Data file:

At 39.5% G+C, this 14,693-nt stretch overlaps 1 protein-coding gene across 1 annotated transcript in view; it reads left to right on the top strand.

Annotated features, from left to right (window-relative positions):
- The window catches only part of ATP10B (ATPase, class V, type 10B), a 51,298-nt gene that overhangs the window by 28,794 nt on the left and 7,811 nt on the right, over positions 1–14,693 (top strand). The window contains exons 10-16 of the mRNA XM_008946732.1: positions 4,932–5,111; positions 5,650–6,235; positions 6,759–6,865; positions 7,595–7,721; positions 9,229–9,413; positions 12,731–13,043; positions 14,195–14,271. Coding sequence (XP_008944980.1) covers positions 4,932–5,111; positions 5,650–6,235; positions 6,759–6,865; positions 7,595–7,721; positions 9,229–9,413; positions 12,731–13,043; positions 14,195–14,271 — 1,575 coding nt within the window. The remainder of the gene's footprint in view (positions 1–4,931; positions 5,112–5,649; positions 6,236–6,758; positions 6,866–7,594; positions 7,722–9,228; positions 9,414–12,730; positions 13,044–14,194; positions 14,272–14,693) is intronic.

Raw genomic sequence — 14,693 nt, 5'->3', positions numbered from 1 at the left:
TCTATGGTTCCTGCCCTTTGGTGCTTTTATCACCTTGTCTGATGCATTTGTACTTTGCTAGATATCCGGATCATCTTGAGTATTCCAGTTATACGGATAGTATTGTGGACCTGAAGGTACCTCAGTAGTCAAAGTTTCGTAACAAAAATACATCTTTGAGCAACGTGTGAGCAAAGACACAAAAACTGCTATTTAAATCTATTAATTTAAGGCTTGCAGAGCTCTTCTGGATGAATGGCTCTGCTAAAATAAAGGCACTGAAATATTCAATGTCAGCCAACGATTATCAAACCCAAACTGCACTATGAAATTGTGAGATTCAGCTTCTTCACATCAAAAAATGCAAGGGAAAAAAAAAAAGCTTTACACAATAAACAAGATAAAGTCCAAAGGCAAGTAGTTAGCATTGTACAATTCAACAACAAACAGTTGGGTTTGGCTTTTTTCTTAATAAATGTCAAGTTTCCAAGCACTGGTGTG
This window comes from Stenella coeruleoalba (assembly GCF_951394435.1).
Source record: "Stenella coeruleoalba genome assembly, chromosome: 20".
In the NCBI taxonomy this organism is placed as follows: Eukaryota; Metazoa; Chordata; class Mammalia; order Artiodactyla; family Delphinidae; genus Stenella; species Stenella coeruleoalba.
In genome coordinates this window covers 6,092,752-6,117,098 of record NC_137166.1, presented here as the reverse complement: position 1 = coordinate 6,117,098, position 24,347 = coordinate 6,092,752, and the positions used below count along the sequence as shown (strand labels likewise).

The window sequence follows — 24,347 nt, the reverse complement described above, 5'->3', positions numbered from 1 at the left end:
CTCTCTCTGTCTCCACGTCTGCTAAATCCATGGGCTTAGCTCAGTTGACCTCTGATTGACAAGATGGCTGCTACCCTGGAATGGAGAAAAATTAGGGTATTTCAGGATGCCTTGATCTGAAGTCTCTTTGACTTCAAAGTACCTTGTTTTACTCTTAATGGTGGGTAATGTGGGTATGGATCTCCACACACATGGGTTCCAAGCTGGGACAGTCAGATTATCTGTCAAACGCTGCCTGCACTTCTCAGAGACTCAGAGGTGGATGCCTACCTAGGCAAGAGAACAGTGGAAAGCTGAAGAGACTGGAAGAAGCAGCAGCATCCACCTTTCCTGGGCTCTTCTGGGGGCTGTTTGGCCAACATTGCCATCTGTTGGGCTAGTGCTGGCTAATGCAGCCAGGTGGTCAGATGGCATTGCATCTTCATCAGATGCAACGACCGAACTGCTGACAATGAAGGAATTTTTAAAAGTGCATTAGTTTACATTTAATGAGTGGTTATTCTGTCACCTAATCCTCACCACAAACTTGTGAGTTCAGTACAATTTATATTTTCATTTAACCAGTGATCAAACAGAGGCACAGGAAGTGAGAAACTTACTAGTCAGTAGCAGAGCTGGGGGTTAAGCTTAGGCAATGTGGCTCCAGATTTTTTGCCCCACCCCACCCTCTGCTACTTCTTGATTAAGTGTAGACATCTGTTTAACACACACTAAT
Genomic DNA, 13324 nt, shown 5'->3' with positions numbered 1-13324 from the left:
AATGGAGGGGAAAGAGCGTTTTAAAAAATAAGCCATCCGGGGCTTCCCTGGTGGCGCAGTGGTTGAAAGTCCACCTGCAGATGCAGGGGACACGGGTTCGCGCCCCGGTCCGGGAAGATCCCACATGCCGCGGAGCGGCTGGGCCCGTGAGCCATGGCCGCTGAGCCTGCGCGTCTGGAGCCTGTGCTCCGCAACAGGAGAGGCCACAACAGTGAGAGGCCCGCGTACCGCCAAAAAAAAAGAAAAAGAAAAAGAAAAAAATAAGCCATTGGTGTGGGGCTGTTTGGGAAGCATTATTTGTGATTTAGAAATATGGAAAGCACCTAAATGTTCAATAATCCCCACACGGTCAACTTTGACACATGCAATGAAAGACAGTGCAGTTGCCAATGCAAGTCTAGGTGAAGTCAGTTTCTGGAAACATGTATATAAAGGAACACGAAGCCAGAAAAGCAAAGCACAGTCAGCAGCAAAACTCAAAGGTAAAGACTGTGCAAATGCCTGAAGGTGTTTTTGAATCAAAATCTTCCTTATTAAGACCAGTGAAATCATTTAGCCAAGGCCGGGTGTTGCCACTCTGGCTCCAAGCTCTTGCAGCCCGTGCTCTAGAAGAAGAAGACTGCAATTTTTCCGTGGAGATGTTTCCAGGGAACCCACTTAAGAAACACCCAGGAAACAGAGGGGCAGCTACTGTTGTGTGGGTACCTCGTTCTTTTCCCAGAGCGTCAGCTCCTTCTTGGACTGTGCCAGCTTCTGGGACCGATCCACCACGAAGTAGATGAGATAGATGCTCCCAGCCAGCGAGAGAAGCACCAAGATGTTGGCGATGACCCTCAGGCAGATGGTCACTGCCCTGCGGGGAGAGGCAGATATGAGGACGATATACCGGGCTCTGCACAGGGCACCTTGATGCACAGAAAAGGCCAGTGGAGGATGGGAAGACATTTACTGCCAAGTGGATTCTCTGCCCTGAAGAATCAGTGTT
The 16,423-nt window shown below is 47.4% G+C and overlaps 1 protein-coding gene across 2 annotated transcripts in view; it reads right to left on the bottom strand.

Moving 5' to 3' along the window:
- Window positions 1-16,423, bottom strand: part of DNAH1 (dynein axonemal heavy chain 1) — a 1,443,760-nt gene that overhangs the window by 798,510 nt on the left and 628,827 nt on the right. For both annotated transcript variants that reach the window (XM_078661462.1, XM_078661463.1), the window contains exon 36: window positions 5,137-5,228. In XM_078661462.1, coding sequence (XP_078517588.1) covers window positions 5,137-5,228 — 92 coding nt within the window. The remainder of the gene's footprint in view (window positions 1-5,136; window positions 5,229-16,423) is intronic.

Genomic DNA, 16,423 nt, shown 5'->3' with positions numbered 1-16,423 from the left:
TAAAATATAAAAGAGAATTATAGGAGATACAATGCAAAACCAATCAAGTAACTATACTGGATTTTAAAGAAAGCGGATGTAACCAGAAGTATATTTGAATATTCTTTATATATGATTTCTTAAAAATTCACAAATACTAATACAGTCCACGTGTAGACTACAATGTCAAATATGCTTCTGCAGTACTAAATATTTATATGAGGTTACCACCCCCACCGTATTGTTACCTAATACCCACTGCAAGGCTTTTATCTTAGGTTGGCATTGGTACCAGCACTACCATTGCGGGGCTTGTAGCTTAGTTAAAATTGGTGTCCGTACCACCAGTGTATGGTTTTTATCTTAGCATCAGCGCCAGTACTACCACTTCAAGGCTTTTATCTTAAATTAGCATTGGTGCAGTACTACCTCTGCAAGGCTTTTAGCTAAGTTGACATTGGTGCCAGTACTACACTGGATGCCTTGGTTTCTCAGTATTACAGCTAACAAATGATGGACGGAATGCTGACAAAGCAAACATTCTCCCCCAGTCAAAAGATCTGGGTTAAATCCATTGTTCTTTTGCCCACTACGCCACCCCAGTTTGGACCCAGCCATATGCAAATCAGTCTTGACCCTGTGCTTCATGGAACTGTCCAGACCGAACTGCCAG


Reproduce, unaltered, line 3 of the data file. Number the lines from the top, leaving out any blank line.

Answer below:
- The window catches only part of ATP10B (ATPase, class V, type 10B), a 51,298-nt gene that overhangs the window by 28,794 nt on the left and 7,811 nt on the right, over positions 1–14,693 (top strand). The window contains exons 10-16 of the mRNA XM_008946732.1: positions 4,932–5,111; positions 5,650–6,235; positions 6,759–6,865; positions 7,595–7,721; positions 9,229–9,413; positions 12,731–13,043; positions 14,195–14,271. Coding sequence (XP_008944980.1) covers positions 4,932–5,111; positions 5,650–6,235; positions 6,759–6,865; positions 7,595–7,721; positions 9,229–9,413; positions 12,731–13,043; positions 14,195–14,271 — 1,575 coding nt within the window. The remainder of the gene's footprint in view (positions 1–4,931; positions 5,112–5,649; positions 6,236–6,758; positions 6,866–7,594; positions 7,722–9,228; positions 9,414–12,730; positions 13,044–14,194; positions 14,272–14,693) is intronic.